More Patients with Early-Stage Breast Cancer May Be Able to Avoid Chemotherapy in the Future

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Women with early-stage breast cancer who had an intermediate risk recurrence score (RS) from a 21-gene expression assay had similar outcomes, regardless of whether they received chemotherapy, a new study from The University of Texas MD Anderson Cancer finds.

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Autism Center at Rush Seeking Participants for Social Skills Study

Chicagoland families and providers with children on the autism spectrum are invited to enroll in a groundbreaking social skills study. The Autism Center at Rush University Medical Center is actively recruiting children ages 8-11 with Autism Spectrum Disorder (ASD) to participate in a study evaluating how behavioral therapy and the hormone oxytocin can enhance social thinking skills.

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International Team Establishes First Diagnostic Criteria for Idiopathic Multicentric Castleman Disease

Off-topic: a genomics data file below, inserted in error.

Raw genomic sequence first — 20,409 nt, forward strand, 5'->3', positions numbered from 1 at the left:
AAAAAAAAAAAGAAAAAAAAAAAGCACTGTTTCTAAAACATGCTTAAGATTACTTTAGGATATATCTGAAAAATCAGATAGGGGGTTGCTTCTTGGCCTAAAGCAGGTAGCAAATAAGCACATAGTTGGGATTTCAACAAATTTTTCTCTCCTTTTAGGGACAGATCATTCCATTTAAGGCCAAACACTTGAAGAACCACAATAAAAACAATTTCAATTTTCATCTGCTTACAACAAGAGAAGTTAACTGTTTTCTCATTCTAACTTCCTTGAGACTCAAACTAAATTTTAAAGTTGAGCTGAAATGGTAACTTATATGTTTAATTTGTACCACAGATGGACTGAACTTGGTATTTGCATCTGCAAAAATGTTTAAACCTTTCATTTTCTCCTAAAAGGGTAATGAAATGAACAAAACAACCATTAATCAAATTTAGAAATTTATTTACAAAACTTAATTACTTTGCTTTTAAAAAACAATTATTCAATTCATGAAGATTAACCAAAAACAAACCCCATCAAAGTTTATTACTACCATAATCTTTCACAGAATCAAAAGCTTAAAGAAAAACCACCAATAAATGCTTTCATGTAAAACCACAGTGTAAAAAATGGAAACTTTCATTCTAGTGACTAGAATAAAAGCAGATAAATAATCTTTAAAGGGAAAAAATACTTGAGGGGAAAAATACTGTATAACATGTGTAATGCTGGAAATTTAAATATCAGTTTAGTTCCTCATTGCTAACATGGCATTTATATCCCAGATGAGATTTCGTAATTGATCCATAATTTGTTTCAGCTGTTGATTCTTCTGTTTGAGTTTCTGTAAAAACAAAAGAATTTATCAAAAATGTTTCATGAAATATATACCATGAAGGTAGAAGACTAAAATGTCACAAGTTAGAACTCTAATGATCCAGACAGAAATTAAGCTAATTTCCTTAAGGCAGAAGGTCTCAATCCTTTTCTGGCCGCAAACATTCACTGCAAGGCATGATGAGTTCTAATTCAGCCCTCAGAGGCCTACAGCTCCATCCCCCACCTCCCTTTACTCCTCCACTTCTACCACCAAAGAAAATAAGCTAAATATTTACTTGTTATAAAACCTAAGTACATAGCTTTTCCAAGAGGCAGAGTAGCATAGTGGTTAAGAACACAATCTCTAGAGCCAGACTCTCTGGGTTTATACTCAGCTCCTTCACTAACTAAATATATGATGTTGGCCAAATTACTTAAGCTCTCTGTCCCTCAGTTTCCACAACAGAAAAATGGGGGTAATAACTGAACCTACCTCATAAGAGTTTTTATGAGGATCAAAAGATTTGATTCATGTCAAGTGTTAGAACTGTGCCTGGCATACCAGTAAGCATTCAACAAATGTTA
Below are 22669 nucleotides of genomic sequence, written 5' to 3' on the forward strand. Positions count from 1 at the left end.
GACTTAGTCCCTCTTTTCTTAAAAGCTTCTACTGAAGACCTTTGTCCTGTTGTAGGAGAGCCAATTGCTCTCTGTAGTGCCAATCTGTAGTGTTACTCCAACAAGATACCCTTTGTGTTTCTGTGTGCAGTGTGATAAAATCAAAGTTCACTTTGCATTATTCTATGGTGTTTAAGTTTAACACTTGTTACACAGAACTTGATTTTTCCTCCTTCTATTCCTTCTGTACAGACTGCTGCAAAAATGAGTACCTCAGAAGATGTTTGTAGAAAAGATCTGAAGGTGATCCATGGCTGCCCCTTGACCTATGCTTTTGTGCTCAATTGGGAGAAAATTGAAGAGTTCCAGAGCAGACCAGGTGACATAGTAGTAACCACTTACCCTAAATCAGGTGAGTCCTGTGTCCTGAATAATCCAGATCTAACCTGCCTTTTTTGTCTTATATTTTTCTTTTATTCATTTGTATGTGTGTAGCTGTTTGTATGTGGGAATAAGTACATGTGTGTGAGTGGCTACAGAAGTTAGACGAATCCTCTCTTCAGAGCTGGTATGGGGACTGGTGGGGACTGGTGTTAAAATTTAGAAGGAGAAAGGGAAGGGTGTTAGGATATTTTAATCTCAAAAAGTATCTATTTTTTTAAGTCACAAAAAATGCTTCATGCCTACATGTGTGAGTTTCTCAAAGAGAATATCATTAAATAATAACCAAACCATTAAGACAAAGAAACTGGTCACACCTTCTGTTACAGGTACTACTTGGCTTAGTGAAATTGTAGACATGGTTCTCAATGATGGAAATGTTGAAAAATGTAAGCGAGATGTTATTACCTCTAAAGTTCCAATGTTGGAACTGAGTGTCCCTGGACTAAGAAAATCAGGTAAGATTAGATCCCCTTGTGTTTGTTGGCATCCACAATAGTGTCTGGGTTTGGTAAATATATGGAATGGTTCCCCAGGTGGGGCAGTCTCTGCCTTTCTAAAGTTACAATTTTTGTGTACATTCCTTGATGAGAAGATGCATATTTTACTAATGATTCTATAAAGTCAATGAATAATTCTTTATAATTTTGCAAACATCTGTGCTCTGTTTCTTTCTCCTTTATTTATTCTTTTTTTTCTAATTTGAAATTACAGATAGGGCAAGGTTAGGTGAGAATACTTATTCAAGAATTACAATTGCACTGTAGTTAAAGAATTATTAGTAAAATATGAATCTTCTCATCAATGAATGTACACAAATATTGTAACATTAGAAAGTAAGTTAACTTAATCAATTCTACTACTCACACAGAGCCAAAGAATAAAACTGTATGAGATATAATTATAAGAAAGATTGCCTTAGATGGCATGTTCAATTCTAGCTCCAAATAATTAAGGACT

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More than six decades after Castleman disease (CD) was first described, a group of experts from Penn Medicine and other institutions around the world has established the first set of diagnostic criteria for a life-threatening subtype of the condition, idiopathic multicentric CD (iMCD), which is often misdiagnosed as other illnesses.

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Signals From Fat May Aid Diagnostics and Treatments

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Scientists at Joslin Diabetes Center now have identified a route by which fat also can deliver a form of small RNAs called microRNAs that helps to regulate other organs. This mechanism may offer the potential to develop an entirely new therapeutic approach.

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Life

Social and Behavioral Sciences

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Obestiy, Teenagers, Teens, Exercise, Physical Activity, physical activity counseling, pediatric psychology, Health Promotion, Exercise Motivation

Getting Inside Teens’ Heads: Study Upsets Beliefs About Feelings and Exercise Probability

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A pilot study tracking adolescents’ internal psychological states and physical activity in near real-time challenges prevailing assumptions about how to increase physical activity.